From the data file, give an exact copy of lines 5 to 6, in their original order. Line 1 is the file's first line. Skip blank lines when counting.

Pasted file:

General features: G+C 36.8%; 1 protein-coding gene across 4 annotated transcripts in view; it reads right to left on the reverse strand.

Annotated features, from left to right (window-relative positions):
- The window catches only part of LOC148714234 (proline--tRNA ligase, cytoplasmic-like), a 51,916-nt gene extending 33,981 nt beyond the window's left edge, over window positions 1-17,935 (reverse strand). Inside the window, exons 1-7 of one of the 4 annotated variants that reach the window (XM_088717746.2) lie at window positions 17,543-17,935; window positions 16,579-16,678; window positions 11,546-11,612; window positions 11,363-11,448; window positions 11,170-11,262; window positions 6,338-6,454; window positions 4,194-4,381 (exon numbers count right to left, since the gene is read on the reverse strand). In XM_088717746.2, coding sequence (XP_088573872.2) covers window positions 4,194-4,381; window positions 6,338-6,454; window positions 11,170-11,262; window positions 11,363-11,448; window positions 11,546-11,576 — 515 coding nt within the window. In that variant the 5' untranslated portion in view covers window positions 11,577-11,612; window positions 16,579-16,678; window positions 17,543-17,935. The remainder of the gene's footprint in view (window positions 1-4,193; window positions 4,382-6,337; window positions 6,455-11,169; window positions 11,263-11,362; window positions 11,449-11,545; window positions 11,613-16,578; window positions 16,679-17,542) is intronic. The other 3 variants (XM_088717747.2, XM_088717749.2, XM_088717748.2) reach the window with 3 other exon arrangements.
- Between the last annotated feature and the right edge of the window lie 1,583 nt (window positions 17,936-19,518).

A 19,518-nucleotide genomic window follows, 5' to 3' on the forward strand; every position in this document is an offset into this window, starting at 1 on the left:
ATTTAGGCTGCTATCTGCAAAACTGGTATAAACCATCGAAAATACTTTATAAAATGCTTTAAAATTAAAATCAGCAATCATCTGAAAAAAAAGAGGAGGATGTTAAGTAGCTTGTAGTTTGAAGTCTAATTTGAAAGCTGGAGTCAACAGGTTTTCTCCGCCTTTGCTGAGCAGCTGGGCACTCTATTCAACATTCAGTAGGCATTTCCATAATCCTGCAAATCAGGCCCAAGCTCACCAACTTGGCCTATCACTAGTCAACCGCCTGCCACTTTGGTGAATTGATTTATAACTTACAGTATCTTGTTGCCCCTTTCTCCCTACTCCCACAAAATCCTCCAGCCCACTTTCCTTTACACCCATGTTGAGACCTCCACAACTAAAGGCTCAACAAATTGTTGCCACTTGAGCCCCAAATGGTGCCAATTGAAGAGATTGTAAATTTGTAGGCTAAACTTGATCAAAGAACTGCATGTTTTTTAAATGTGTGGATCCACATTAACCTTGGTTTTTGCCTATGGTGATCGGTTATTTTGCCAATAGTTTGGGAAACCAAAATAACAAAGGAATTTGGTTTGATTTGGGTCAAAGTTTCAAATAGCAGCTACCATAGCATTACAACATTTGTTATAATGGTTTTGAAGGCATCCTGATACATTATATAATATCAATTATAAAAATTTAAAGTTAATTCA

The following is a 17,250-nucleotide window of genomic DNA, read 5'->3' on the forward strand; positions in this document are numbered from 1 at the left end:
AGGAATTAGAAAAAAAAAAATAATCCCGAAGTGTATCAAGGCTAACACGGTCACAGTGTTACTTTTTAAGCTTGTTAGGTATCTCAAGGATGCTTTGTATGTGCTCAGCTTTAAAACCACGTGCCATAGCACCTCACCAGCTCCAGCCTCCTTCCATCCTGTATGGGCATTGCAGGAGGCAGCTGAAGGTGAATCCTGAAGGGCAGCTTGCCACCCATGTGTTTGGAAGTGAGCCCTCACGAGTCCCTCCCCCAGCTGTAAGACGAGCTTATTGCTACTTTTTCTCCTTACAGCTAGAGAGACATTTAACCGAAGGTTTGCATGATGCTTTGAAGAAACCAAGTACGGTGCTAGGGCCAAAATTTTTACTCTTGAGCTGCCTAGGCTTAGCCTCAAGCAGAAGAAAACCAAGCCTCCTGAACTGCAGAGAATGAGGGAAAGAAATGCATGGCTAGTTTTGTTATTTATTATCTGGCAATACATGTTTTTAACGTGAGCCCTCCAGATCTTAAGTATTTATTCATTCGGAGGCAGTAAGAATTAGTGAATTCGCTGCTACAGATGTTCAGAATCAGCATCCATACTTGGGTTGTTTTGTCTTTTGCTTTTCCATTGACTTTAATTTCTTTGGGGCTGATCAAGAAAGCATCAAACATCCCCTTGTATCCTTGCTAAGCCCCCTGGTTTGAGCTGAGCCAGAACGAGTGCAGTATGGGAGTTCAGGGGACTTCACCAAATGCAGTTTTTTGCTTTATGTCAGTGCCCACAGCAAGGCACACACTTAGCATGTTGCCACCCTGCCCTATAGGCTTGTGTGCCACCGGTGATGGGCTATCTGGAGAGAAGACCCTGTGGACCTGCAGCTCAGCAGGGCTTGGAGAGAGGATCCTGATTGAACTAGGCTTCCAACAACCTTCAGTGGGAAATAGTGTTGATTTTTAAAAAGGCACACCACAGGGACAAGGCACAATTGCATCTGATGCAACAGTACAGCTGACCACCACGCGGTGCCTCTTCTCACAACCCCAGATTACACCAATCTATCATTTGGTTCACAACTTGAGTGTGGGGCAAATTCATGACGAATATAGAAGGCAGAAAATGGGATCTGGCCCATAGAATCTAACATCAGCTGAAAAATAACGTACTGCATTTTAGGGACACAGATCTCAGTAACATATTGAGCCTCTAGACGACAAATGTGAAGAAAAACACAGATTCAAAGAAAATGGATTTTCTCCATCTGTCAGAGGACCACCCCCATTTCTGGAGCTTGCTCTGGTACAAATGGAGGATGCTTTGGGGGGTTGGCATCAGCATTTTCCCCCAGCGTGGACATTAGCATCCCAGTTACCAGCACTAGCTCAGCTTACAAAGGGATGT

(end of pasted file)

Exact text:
A 19,518-nucleotide genomic window follows, 5' to 3' on the forward strand; every position in this document is an offset into this window, starting at 1 on the left:
ATTTAGGCTGCTATCTGCAAAACTGGTATAAACCATCGAAAATACTTTATAAAATGCTTTAAAATTAAAATCAGCAATCATCTGAAAAAAAAGAGGAGGATGTTAAGTAGCTTGTAGTTTGAAGTCTAATTTGAAAGCTGGAGTCAACAGGTTTTCTCCGCCTTTGCTGAGCAGCTGGGCACTCTATTCAACATTCAGTAGGCATTTCCATAATCCTGCAAATCAGGCCCAAGCTCACCAACTTGGCCTATCACTAGTCAACCGCCTGCCACTTTGGTGAATTGATTTATAACTTACAGTATCTTGTTGCCCCTTTCTCCCTACTCCCACAAAATCCTCCAGCCCACTTTCCTTTACACCCATGTTGAGACCTCCACAACTAAAGGCTCAACAAATTGTTGCCACTTGAGCCCCAAATGGTGCCAATTGAAGAGATTGTAAATTTGTAGGCTAAACTTGATCAAAGAACTGCATGTTTTTTAAATGTGTGGATCCACATTAACCTTGGTTTTTGCCTATGGTGATCGGTTATTTTGCCAATAGTTTGGGAAACCAAAATAACAAAGGAATTTGGTTTGATTTGGGTCAAAGTTTCAAATAGCAGCTACCATAGCATTACAACATTTGTTATAATGGTTTTGAAGGCATCCTGATACATTATATAATATCAATTATAAAAATTTAAAGTTAATTCA